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Our House review

Episodes: 4

Premiered: 2022

Duration: 1 hr

Martin Compston and Tuppence Middleton star as an estranged husband and wife Fi and Bram Lawson in ITV1’s new four-part Louise Candlish adaptation.

When Fi returns home after a weekend away, she finds her husband gone and strangers moving into her house, which has been sold without their knowledge. As a web of secrets and lies starts to unfold, it becomes clear that Bram isn’t the only one with something to hide.

Here’s Steve Charnock’s episode-by-episode Our House review.

Our House episode 1 review

Some mild spoilers for Our House episode 1 below.

Fi Lawson is enjoying a stroll down her affluent suburban South London street after a short break away. As she prepares to walk onto her path and up to her front door, two men cut in front of her carrying furniture inside the house.

She doesn’t remember ordering any large items before she went away. Even if she had, why is the door open? And who is the woman ushering the men in, keys in her hand…? There’s been some sort of mix-up, surely. Something’s certainly going on and it’s worse than Fi first thinks.

The house, it transpires, has been sold without her knowledge. The woman? One of the new owners. The opulent large-fronted terrace has been emptied, stripped and is now being refilled. The ‘new owners’ have the keys and a contract that’s – apparently – been co-signed by Fi. It’s a nightmare. A bizarre and unsettling one.

As an audience we’re all immediately thrown into the scenario. Each of us is prompted to ask ourselves the question: ‘what would we do in that situation?!’

If you recognise the premise of Our House, it may well be because you’re familiar with the source material. This new ITV drama is based on Louise Candlish’s bestselling 2018 novel.

So what’s happened exactly? Has Fiona Lawson – played by Tuppence Middleton (The Imitation Game, Mank) – somehow been transported to a parallel universe? Well, no. While it’s odd, it can – and does – happen. It’s generally an obscure type of fraud that requires absent owners to take their eye off the ball. In this case, we soon learn that Fi’s husband Bram, played by Line of Duty’s Martin Compston complete with his native Scottish accent, is very likely behind the secret sale.

Compston, for his part, does a good job of making Bram – that’s Bram with an ‘M’, not an ‘N’… so like Stoker, not Flakes – something of a mercurial character. He’s an impulsive, lying, smarmy salesman adulterer, sure. While at the same time being a good dad who genuinely does, or at least did, seem to love his wife.

Flashbacks paint a wider picture. Theirs is a strained relationship permeated by affairs, separation, lies and plenty more we’ll likely find out about in the next three parts later this week. Early on here, Fi walked in on Bram getting down and dirty with a friend of the couple in the kids’ Wendy house. Cue quite possibly the least convincing, not to mention most optimistic, use of the phrase ‘It’s not what it looks like’ ever uttered.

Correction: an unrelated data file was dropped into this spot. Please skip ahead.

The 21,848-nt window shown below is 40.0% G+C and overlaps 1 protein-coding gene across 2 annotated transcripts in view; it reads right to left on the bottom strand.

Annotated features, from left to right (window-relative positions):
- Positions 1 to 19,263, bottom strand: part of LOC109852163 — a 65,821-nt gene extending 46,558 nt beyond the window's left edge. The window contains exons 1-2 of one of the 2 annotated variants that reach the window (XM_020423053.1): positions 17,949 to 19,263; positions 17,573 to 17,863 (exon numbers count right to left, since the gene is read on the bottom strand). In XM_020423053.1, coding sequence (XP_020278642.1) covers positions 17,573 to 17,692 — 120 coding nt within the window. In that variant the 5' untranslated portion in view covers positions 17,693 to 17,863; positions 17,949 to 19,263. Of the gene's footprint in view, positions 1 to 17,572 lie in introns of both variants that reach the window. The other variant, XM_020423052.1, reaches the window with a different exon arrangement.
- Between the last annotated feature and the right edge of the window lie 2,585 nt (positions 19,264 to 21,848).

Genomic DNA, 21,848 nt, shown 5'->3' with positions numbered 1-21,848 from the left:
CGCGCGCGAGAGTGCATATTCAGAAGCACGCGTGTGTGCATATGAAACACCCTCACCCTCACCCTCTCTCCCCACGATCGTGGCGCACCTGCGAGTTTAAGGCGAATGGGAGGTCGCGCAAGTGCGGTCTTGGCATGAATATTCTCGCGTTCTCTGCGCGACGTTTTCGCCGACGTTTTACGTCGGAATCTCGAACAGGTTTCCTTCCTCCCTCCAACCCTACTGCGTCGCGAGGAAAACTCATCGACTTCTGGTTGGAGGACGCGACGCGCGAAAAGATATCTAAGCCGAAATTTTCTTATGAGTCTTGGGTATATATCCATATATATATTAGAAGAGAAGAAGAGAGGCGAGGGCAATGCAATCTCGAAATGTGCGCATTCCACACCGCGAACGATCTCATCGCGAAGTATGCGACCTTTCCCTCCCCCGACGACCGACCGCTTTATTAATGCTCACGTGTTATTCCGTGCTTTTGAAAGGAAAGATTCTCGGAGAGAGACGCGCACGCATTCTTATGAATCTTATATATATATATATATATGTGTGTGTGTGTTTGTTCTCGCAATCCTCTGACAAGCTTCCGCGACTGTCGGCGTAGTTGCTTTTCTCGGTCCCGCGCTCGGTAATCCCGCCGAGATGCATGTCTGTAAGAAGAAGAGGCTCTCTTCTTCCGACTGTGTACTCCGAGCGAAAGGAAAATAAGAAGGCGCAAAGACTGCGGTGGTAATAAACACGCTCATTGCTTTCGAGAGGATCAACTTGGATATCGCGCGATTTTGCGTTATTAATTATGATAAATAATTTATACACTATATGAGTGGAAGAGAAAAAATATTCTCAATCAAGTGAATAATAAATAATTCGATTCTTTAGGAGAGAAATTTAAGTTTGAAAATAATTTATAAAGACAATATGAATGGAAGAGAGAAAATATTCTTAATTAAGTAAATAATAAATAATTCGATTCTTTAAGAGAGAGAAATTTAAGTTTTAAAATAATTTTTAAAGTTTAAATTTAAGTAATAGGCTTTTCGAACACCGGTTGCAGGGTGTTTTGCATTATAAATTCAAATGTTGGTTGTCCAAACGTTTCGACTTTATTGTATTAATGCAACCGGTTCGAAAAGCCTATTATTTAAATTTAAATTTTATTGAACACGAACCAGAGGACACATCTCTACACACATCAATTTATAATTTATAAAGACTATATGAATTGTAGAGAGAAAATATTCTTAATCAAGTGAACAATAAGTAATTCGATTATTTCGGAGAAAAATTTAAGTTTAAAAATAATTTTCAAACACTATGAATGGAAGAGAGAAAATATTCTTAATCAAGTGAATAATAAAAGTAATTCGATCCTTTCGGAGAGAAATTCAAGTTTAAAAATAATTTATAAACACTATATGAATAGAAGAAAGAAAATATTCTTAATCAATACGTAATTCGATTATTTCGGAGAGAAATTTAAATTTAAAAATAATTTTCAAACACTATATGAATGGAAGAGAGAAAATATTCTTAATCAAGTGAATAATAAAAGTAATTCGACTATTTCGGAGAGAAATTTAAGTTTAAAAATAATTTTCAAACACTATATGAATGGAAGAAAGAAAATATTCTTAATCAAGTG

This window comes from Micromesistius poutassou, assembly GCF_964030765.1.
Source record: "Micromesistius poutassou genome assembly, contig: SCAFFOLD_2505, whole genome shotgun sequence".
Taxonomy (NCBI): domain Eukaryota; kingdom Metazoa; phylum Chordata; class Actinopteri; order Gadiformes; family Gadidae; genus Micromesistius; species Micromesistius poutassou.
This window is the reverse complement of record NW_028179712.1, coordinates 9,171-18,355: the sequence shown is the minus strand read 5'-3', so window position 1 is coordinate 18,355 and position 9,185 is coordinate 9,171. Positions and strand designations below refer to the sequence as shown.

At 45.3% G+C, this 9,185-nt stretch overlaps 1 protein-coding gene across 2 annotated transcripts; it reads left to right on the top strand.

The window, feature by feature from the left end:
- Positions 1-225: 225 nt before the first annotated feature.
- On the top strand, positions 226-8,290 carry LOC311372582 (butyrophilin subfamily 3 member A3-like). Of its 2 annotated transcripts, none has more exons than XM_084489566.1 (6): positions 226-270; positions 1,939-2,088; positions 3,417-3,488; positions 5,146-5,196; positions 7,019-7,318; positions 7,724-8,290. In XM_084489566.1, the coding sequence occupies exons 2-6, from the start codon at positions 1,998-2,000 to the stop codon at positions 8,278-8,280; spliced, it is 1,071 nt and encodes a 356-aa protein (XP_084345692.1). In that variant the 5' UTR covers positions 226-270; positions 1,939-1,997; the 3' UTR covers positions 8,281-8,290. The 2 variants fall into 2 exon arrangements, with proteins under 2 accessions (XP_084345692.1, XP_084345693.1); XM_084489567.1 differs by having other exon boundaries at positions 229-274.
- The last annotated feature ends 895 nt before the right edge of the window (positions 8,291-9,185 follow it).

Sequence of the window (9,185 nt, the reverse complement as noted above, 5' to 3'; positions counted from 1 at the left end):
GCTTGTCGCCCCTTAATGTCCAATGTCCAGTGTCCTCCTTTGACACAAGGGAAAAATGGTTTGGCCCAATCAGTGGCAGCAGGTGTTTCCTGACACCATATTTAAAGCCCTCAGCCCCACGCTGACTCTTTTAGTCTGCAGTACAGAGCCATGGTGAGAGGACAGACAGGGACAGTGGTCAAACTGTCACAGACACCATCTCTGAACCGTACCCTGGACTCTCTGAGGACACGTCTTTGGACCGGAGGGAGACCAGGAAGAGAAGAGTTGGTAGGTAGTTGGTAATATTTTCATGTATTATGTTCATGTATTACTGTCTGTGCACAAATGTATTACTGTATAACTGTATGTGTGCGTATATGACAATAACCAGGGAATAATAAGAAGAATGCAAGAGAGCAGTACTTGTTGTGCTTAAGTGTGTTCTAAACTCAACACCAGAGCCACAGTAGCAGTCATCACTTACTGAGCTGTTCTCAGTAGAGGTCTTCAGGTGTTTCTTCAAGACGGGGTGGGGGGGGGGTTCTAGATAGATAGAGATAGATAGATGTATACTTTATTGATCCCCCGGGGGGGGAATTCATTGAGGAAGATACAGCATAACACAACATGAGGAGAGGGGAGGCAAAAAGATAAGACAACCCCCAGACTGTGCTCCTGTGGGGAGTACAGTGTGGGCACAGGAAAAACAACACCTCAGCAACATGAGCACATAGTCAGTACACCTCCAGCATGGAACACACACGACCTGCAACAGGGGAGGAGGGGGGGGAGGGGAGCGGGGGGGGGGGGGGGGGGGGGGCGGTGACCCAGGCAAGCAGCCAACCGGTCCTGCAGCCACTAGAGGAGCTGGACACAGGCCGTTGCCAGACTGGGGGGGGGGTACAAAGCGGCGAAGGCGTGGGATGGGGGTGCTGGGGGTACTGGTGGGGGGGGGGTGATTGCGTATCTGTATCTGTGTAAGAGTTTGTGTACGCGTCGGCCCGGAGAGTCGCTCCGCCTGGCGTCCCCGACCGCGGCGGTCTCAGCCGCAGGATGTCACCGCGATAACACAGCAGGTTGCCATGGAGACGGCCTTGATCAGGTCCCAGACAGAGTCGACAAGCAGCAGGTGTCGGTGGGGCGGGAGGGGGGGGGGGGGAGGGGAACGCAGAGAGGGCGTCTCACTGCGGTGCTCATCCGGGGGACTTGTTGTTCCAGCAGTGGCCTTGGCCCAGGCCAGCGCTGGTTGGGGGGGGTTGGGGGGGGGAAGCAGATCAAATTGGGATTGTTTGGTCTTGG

The couple split and Bram moves out. Things are tense, but just as Fi appears to soften and extend an olive branch, the final scene shows Bram acting recklessly once again and contributing towards a nasty car accident while under the influence of complimentary top shelf works drinks. It seems likely to be an incident which will not only snap Fi’s olive branch but could well see the introduction of another character teased in Our House’s trailer… the enigmatic Toby, played by Rupert Penry-Jones (Spooks, The Batman).

So far, so intriguing. As an opener, this first part has wet our whistle. Tuppence Middleton is an accomplished actress, so we’re looking forward to seeing more from her as her stoicism is put further to the test as the plot heats up and the chicanery escalates.

Did you tune in for Our House episode 1? Let us know your thoughts in the comments below…

Read Steve’s review of Our House episode 2 here.

Steve Charnock
Steve Charnock
Steve Charnock

Steve Charnock is a freelance writer who writes news stories, features, articles, reviews and lists. But *always* forgets to write his mum a birthday card.

Follow Steve on Twitter.

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Our House episode 2 review

Spoilers for Our House episode 2 below. Still catching up? Read Steve’s review of episode 1 here.

According to ITV’s 9pm dramas, there are only really three types of property in Britain:

● Grim high-rise urban flats surrounded by violence and murder (The Tower)
● Shambling old cottages with no electricity used mostly for hiding out in (Vera)
● Incredibly decorated and lavish five-bedroom suburban houses worth millions (Hollington Drive, Angela Black)

The third channel’s latest thriller, Our House, features a jaw-droppingly beautiful double-fronted property very much from that final option at the centre of its action. So central is 91 Trinity Avenue to the plot, it’s almost a character in itself.

You can see why Tuppence Middleton’s Fi Lawson is as devastated as she is by the bizarre situation which has seen her come home one day to find that her giant homestead has been sold without her knowledge. It’s a beautiful, if slightly too blue, place to lose. By the end of Tuesday evening’s second episode, it looked fairly certain as though she had lost it too. The couple moving in could prove that their names were on the deeds…